I’ve always been conscious about the importance of Slip, Slap, Slop, Seek, Slide when it comes to keeping not only my children but myself safe in the sun. If you’re new to this parenting lark or have simply never come across this message before it’s a quick way to remind you to
slip on a shirt
slap on a hat
slop on some suncream
seek some shade
slide on some sun glasses
Originating from a SunSmart campaign by the Australian cancer council, it didn’t really start making waves in Britain until 2011 but it’s such an important message that we should be chanting it at the very hint of summer (however illusive it can be over here!)
It was actually a cold, wet and miserable day when I began writing this but I decided it was an important topic to share along with the idea on whether you should encourage children to wear sunglasses, or sunnies as they’re known in Chez Nutshell.
And the catalyst for this brain wave was a comment I received when my toddler was a very little baby. Probably not intended to scorn, it struck me none the less as more the ignorance of the dangers of the sun and how the message still wasn’t getting across.
Babies, Sunglasses and Opinions
It was back in 2014 on a glorious summer morning and I’d taken my 8 week old baby out for a trip to the beach. Avoiding the mid day sun as recommended, I wanted to get out and being the velcro baby he was, our only option to get from A-B in foot was with a sling. So I popped on a long-sleeved cotton t-shirt, a wide rimmed cotton hat and some baby sun glasses called Baby Bandz which were designed for, you guessed it, babies.
My aim was to protect his developing eyes from the sun. Simples.
The comment however, was about being an over protective mum.
It’s not that I was annoyed by the comment, as it stands, I don’t think there is anything wrong by being protective and often the lines between motherhood, love and protection are very blurred. My annoyance was the ignorance than it was seen as acceptable for an adult to wear sunglasses but should you make you child wear them then you were doing something out of the ordinary.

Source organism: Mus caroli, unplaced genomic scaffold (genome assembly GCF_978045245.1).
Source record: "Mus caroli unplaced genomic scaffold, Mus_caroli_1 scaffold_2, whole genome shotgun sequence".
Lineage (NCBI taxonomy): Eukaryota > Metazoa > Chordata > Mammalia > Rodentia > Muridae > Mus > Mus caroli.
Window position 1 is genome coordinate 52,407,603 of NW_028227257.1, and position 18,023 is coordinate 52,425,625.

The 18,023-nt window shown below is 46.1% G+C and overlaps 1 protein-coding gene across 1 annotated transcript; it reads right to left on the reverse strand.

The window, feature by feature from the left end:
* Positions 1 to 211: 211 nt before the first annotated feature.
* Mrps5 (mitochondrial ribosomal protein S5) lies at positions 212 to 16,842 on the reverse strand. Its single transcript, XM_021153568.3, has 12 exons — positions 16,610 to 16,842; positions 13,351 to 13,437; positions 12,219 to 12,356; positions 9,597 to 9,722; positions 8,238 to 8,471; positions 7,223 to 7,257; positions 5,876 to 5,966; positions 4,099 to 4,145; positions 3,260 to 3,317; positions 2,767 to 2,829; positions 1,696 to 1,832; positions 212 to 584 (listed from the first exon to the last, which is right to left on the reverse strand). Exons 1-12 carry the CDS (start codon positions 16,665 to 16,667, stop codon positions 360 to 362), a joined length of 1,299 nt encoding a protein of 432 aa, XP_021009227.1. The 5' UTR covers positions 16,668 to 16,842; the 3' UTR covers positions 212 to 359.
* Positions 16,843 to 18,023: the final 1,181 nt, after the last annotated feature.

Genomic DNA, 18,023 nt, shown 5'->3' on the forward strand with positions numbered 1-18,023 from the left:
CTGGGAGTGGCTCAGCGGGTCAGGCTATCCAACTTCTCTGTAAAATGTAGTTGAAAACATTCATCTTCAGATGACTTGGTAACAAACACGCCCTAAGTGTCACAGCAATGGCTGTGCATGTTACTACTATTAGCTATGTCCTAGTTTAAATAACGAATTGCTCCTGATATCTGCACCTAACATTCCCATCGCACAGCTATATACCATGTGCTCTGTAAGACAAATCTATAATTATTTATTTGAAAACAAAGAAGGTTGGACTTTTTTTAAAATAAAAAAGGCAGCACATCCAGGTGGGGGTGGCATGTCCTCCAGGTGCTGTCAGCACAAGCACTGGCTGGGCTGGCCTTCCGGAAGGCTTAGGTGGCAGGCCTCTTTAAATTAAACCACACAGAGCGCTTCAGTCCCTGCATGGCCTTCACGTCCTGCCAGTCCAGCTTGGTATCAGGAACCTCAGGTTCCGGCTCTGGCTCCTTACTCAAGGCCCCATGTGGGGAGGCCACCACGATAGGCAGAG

I was reminded me of this comment when buying some funky Raybans for my pre teen. Every year I’ve bought my boys sunglasses in the hope they’ll wear them but more often than not they’ve sat in a draw after the initial excitement has passed. Despite me reminding them, they’ve always been a little hesitant, not wanting to appear different from their friends. Or so I thought.
In true sibling style, my eldest son decided he wanted some too. And when I reminded him of all the pairs I’d bought over the years which weren’t worn. He explained that last year’s were uncomfortable and he couldn’t see through them properly.
So THAT was where I think I went wrong. Cheapie, bargain loving me, not wanting to waste money but feeling mum guilt at not getting them, may as well have thrown money down the drain. But I needed hard evidence that I needed to be spending a little more of my hard-earned cash, so I researched babies, children and sunglasses.
So where’s the evidence?
The advise was a resounding avoid cheap sunglasses.
The cornea, lens and fluids are clearer in a child’s eye than in an adult’s which allows more short wavelength light to reach the retina, which can lead to cataracts in later life.
Sunglasses need to be CE kite marked and block out 99% of the suns harmful rays and as children tend to spend more time outside than adults, it is thought that up to 80% of sun exposure takes place before the age of 18. (more on that can be found in this article at Made For Mums)
So I’m stepping out of my comfort zone this year and investing in some decent ones which they will wear. I’m hoping getting them a style they chose them selves will encourage them to not only take a little extra care of them. But also actually leave the house wearing them.
I’m rarely seen out and about at the hint of sunshine without my signature shades so we’re sending out the right messages. So this summer I will be making sure my children wear sunglasses as well as slopping on the sunscreen and all the other sun safe factors they need.
And if I’m an over protective mum for taking care of my children’s future vision, then so be it!
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